If your boiler is working correctly, you may be wondering why it’s recommended to perform maintenance so frequently. When thinking about boiler and heating system maintenance, it’s important to remember the main purpose of boilers. This is heavy equipment, often responsible for heating the entirety of large buildings. These systems operate under extreme temperatures and working conditions.

Therefore, it’s necessary to ensure your boiler is subject to routine maintenance to guarantee reliability and safety. There are many reasons for and benefits to frequent boiler operation maintenance, including:

  • Reliability: Depending on the facility where a boiler is housed, it may be in charge of heating a building full of people, such as a school, or responsible for the operation of machinery for an industrial processing operation. No matter what purpose a boiler has, it’s necessary to have a reliable source of heat and power at all times to maintain regular operations. Routine boiler maintenance can ensure all systems operate correctly, preventing any downtime or other issues.
  • Efficiency: All machines are subject to wear and tear, and although it may not seem like a problem, minor issues like leaks or corrosion can lead to more fuel usage, costing you more money than necessary and causing larger problems. The more frequently your boiler is checked, the less often these problems will occur.
  • Longevity: Small problems build up over time and can eventually lead to premature wear or breakage of the heating system. Breaks can also occur in individual parts, causing you to purchase a new system or replace an expensive part. Frequent boiler system checks can prevent these decisions from being made in the first place — routine maintenance is the best way to increase the longevity of your heating system.
  • Safety: While longevity and efficiency are important, the biggest concern when it comes to boiler failures is the safety of others. There are usually a significant number of people in buildings with boiler systems, so any breakdowns could potentially endanger the lives of hundreds of people. By inspecting your boiler operation routinely, you can ensure that the system meets legal requirements and keeps your workers safe.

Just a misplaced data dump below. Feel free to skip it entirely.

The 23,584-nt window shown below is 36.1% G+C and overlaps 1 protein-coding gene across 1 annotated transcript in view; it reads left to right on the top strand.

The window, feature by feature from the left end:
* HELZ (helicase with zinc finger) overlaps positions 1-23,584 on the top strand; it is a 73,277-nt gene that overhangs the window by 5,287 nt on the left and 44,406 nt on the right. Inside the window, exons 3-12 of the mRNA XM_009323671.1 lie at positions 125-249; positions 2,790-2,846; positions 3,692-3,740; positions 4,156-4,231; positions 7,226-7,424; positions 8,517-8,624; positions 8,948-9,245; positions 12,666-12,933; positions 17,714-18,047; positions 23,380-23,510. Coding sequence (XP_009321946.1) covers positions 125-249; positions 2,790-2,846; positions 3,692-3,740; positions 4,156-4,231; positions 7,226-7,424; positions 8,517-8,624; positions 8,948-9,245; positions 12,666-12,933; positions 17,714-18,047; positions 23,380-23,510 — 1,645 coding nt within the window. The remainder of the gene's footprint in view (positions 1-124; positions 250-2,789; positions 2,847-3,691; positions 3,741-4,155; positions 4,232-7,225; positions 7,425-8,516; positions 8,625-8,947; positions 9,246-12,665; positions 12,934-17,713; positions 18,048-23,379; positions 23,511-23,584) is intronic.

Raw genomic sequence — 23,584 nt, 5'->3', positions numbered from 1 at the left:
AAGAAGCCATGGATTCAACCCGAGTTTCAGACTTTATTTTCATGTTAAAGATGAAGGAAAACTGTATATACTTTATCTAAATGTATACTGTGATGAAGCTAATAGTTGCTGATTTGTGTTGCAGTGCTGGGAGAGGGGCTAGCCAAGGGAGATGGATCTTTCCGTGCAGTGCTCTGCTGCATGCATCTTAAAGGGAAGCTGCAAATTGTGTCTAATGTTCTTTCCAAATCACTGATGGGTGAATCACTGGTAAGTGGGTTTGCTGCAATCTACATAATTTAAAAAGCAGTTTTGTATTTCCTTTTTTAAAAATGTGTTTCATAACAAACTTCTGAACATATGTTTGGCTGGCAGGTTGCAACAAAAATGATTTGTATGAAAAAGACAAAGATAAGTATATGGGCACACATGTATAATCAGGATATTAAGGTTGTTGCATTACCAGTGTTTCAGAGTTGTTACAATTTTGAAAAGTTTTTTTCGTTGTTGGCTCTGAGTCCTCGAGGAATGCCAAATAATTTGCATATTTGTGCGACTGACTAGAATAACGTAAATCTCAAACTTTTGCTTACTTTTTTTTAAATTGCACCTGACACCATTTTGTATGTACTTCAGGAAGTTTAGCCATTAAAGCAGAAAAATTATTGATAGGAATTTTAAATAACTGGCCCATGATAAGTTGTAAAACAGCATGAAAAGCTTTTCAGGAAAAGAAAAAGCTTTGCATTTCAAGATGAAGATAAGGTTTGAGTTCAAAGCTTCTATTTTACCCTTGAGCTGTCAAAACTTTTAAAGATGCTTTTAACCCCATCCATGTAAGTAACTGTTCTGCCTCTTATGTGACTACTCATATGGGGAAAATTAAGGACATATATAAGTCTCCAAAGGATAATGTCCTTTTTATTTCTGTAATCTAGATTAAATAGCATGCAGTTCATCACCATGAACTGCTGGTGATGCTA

It’s essential to all aspects of your operation that your heating system is functioning properly. The proven way to optimize all of these important elements is through routine boiler maintenance. Performing regular inspections of equipment can ensure you can continue operations as normal while making sure workers are safe for years to come.

Contact McNeil Today for Boiler Maintenance Services

At McNeil, we provide high-quality materials and customer service for all radiant heat system management needs. Whether you need new refractory shapes or an entirely new boiler room operation, we’re ready and willing to help whenever you need it. Keep your operation up and running with McNeil’s maintenance services — whether it’s monthly or yearly tuneups, we’ll do what it takes to preserve your steam boilers or gas boilers.

Contact us today to learn more about our boiler maintenance and installation services and how they can help you.

Contact McNeil Today for Boiler Maintenance Services


Maintenance In Progress: Our Team at Work


Boiler Maintenance Boiler Maintenance Boiler Maintenance Boiler Maintenance Boiler Maintenance Boiler Maintenance Boiler Maintenance